My name is Hakeem Hicks, I am an African-American college student at Clemson University and I aspire to work in the field of broadcast journalism. I am a Gates Millennium Scholar, an innovator, a leader, and a role model. I am a man of faith who has his own relationship with God. I am a son. I am a brother. I am a best friend. I am a visionary. I am an achiever. I am a conqueror…. and I am a member of the LGBT community!

With the submission of this one post I released a myriad of emotions – fear, anxiety, doubt, worry, stress, even self-hate. I had finally found the courage to share my biggest secret that I had been keeping for 15 years – I am a bisexual male.

That night I laid in bed for over an hour just thinking and contemplating on what I had done the next morning. My mind was in a whirlwind. Will my family disown me? Will my church family shun me? Would my peers treat me differently? No matter how bad the potential answers were to these questions, I was still at peace.

Growing up LGBT in South Carolina

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Hakeem showing Clemson pride.

When I was younger, I was deathly afraid to let anyone know about my sexuality. I’d been on the receiving end of taunts about “being gay and a faggot” since I was in the fourth grade and those taunts broke down my confidence and left me vulnerable.

Then as I got older and became affiliated with the church, the desire to be and do exactly what I feel in my heart got stifled even more by sermons that said I was an abomination and unrighteous. I tried to “pray the gay away.” No matter how hard I prayed or how long I fasted, my desires never died down.  So I stopped trying to be what others wanted me to be and began living just as I was created.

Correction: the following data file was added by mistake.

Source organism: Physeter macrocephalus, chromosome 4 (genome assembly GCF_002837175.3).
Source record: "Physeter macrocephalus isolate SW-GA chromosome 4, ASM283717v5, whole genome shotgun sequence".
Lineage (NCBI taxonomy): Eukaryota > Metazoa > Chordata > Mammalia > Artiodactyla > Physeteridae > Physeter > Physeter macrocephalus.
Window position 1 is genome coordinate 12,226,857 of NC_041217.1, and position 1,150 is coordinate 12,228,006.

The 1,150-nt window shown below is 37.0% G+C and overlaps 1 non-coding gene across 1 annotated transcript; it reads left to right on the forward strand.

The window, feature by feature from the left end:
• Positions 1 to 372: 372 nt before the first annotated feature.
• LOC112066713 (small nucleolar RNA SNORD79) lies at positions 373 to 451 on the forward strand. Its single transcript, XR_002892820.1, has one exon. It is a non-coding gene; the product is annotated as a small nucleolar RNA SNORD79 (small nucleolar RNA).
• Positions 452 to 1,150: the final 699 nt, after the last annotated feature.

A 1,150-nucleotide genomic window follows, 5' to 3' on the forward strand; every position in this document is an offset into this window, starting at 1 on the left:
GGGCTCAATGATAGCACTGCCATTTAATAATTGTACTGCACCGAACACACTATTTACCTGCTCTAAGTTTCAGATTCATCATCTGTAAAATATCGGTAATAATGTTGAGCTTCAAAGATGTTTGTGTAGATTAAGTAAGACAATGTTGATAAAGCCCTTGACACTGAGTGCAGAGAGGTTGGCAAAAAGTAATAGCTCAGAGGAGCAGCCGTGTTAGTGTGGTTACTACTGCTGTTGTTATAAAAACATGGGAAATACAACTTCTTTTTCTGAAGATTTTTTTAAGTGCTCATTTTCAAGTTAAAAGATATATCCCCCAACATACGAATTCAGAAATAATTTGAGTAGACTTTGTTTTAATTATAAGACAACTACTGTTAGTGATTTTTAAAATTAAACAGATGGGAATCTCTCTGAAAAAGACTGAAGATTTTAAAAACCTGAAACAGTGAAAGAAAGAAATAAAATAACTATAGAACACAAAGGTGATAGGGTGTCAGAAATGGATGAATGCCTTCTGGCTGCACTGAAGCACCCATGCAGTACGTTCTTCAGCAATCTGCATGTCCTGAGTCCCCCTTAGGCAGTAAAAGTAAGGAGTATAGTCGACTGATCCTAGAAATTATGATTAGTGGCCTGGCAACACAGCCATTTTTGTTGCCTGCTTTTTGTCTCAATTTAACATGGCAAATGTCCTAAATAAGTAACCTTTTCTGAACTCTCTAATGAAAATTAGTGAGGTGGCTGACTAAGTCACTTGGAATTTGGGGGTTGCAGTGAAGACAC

My coming out process took three long years. It started my junior year of high school; I came out to my best friend one random day after school. She immediately embraced me. She expressed that she had always known and even began to unsuccessfully try her best to play matchmaker.

The next step was for me to tell my mother. My mother had always raised me to not be judgmental and to walk in love; I had been exposed to members of the LGBT community my entire life and she supported them. My mom was the one person I knew would be there for me and would have no problems with me being a same-gender loving person.

I was wrong. When I came out to her last summer, she told me that I was disgusting and that I would go to hell. We didn’t speak for two whole months. I gave up on my life during the fall semester of that year. I was no longer trying to work, experience, and grow; I was just there. Friends and mentors got me through this time.

Finding purpose again

The last phase to my coming out was to let the world know. I don’t know what happened to me that night in April that pushed me to share with the world my deepest secret, but I’m glad whatever stirred my spirit that night did.  

Now as an openly bisexual male, I feel it’s my purpose to break down barriers between the heterosexual world and the non-heterosexual world. I’m blessed to be a part of two major initiatives – Gates Millennium Scholars and National Youth Pride Services (NYPS). I recently joined NYPS as a way to be a part of a team of individuals who are passionate about gay rights and collectively known as an agent of change.

I don’t know exactly what my role will be in terms of LGBT social movements, but I do know this: I’ll never turn my back on those who have to give up or hide their own individual identity. Because in the end, gay pride isn’t just about loving another man, but about loving yourself.